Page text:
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Henri Nouwen Learns Lesson About Compassion

One of the most vivid memories from my youth is connected with a little goat given to me by my father to care for during the last year of the Second World War. The goat's name was Walter. I was thirteen years old then, and we lived in a part of Holland that was isolated by the great rivers from the D-Day armies. People were dying of hunger.

I loved my little goat. I spent hours collecting acorns for him, taking him on long walks, and playfully fighting with him, pushing him where his two horns were growing. I carried him in my arms, built a pen for him in the garage, and gave him a little wooden wagon to pull. As soon as I woke up in the morning, I fed him, and as soon as I returned from school I fed him again, cleaned his pen, and talked to him about all sorts of things. Indeed, my goat Walter and I were the best of friends.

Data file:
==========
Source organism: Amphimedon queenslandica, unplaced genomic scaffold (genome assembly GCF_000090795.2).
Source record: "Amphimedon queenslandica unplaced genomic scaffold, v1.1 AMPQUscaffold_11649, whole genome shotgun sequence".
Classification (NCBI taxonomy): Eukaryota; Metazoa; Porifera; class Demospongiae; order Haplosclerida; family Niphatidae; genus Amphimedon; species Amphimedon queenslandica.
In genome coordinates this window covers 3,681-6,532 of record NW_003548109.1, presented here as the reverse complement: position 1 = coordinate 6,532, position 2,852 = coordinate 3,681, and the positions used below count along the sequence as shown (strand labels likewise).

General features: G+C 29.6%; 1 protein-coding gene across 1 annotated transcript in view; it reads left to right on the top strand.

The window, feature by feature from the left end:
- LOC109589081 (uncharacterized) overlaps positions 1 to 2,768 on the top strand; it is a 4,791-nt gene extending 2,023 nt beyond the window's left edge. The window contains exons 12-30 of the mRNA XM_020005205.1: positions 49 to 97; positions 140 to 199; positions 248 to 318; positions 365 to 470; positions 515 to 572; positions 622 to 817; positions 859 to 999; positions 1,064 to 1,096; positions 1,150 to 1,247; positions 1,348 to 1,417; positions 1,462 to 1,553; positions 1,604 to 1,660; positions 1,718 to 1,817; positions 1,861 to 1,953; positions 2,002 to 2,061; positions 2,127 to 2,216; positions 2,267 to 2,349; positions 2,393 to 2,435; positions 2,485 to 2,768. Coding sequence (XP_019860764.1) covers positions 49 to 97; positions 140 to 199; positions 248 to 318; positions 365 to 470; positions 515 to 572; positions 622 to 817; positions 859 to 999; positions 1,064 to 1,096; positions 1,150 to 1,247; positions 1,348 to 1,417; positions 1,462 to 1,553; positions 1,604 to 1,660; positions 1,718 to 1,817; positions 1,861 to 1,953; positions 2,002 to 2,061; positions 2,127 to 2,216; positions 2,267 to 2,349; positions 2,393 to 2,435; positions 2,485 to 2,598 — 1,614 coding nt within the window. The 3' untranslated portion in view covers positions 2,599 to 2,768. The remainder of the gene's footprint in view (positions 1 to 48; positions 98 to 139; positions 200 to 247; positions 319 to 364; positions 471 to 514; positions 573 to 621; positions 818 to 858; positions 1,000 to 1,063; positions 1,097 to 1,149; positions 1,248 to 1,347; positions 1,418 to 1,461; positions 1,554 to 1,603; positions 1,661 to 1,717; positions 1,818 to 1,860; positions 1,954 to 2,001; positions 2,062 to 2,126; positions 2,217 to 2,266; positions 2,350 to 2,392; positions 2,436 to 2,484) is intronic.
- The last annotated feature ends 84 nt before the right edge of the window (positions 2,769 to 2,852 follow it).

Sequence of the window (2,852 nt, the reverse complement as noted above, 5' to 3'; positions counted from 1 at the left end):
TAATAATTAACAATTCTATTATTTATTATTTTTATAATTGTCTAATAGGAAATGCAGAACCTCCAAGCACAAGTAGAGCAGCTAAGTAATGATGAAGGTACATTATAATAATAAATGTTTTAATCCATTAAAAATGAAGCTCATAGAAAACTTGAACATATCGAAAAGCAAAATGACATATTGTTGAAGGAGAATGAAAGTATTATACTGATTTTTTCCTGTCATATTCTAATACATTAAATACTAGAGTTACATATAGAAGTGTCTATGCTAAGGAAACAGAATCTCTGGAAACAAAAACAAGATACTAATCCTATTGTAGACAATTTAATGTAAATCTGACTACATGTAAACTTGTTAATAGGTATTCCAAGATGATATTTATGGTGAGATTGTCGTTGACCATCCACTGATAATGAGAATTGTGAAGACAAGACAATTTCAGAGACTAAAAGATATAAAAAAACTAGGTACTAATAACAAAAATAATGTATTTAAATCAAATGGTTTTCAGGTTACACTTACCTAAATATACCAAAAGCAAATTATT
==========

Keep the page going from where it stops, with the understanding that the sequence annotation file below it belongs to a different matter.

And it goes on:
One day, early in the morning when I entered the garage, I found the pen empty. Walter had been stolen. I don't remember ever having cried so vehemently and so long. I sobbed and screamed from grief. My father and mother hardly knew how to console me. It was the first time that I learned about love and loss.

Years later, when the war was over and we had enough food again, my father told me that our gardener had taken Walter and fed him to his family who had nothing left to eat. My father knew it was the gardener, but he never confronted him—even though he saw my grief. I now realize that both Walter and my father taught me something about compassion.

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